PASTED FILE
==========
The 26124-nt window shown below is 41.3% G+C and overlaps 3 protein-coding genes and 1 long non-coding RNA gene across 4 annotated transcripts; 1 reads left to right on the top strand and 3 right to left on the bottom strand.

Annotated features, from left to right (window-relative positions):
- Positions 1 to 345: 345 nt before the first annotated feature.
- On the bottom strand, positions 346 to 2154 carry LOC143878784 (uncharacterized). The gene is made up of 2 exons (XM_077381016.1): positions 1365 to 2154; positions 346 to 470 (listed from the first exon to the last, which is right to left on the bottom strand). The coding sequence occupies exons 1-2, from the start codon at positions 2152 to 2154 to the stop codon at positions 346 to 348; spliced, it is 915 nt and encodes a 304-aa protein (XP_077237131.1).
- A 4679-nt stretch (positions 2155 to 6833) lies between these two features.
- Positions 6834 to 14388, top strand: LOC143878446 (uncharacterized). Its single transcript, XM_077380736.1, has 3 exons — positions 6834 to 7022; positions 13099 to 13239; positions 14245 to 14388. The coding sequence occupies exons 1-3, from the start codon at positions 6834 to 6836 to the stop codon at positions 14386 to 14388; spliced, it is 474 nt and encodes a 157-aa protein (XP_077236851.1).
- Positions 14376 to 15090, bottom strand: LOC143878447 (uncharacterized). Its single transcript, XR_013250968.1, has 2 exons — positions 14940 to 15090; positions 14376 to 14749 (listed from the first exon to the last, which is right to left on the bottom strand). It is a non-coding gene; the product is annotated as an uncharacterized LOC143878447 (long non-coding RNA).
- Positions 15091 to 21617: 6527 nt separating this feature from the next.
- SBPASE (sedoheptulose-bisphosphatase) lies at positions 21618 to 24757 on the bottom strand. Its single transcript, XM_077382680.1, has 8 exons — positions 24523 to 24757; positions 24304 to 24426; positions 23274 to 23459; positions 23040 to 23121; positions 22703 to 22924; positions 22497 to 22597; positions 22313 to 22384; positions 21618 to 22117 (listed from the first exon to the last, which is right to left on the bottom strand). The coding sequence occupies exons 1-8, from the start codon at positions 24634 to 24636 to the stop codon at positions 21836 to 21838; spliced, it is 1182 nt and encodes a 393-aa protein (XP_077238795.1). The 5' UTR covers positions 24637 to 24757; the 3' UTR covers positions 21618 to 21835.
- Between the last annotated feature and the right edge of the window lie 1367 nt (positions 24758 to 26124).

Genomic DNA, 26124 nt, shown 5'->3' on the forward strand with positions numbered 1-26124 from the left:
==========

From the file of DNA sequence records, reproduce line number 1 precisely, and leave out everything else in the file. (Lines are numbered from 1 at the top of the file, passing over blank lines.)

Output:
The 26124-nt window shown below is 41.3% G+C and overlaps 3 protein-coding genes and 1 long non-coding RNA gene across 4 annotated transcripts; 1 reads left to right on the top strand and 3 right to left on the bottom strand.